Debt Deal May Erode Independent Support For Obama
During Washington's heated debate over the debt ceiling, President Obama and others in the administration canceled several campaign fundraisers as work on a compromise dragged on. But Wednesday night, Obama, who turns 50 Thursday, went out raising money at a pair of birthday-themed events in Chicago. The election is a long way off, but the country's long-term financial obligations seem certain to become a prime issue.
It didn't take long after an agreement on the debt ceiling for Obama's official campaign website to post a video of the president talking directly to his supporters about the deal.
"This has been a long and messy process, and as with any compromise, the outcome is less than satisfying," he said. "But it has also launched an important debate about how we approach the big challenges we face — about how we rebuild our economy."
That debate likely won't wane now that the debt-ceiling deadline has been met. The president's campaign is sizing up public reaction from his core Democratic base and independent voters who are seen as critical to his re-election bid.
"My sense is that the public is very unhappy, disenchanted — you know, outraged, really — at what looked like an amateurish performance on everybody's part," said J. Ann Selzer, a veteran Iowa-based pollster. "And independents in particular are kind of caught in an unhappy middle."
The data regarding independent voters also contain troubling news for a president seeking re-election.
"It's independent voters that elected him to office. That's their game. That's how they win, and right now the polling trends show that independent voters are polling more like Republicans than they are like Democrats," Selzer said. "They've got to win them back; they've got to raise those numbers if they expect to win the White House again."
But the debt deal also underscores the strain of discontent with the president among liberal Democrats. Progressives complained that Obama gave away too much too early to the GOP and didn't fight hard enough for revenue increases as part of the package. So he looks ahead to the 2012 race having to mend some fences with activists in his own party.
Neera Tanden of the liberal Center for American Progress in Washington says the president needs to offer solutions on jobs.
"But also he has to say to progressives that, you know, over the course of this next year he welcomes a debate on the role of government," she said. "He welcomes a debate on essentially what has been missing over the last couple of months, which is that differences between the parties are stark."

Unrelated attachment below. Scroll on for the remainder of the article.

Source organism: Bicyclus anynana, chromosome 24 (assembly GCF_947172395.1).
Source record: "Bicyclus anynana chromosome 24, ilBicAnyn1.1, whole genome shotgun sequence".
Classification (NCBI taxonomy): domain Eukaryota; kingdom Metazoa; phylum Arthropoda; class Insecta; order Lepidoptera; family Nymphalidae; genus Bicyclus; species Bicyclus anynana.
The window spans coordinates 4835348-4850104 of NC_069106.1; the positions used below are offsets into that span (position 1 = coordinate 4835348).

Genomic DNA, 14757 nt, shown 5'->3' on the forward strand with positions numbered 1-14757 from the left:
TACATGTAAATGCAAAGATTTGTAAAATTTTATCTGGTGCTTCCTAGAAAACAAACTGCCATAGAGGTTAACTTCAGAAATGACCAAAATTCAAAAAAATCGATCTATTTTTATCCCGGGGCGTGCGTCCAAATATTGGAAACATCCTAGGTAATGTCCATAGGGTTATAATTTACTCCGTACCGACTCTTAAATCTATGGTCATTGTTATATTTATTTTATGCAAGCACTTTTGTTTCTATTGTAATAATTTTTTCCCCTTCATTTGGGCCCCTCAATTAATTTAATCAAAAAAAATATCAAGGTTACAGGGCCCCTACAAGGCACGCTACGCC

Tanden says the president cannot take the votes of Democrats for granted — especially given how many are facing economic anxiety. A strong message on jobs, and on protecting Medicare and Social Security, is one that will appeal to both progressives and independent voters, she says.
Midwest Bus Tour
The White House announced Wednesday that the president will take a bus tour through the Midwest the week after next to discuss the economy.
"I think their instinct to go out on the road is a good one," said Mike Murphy, a Republican strategist. "I want to see what the messaging is."
No details regarding the Midwestern itinerary have been announced. Obama will no doubt be in states that are still struggling, but perhaps in places relieved that General Motors and Chrysler are coming back after getting billions in federal help.
"If he has a smart jobs message on the road that plays credibly, it'll probably be helpful to him," Murphy said. "If he tries to take a victory tour on the auto industry or something, it'll backfire, because people don't think we're out of the woods. People think the woods are getting worse."
At Wednesday's briefing at the White House, the press secretary was asked if the bus tour represents the president pivoting back to jobs. His response: that it's not a shift, and that jobs have been a constant concern for the president.
With jobs being a huge issue for both independent and Democratic voters, look for the president to try keep the focus on his efforts in that area and to get past the wrangling of the past few weeks in Washington.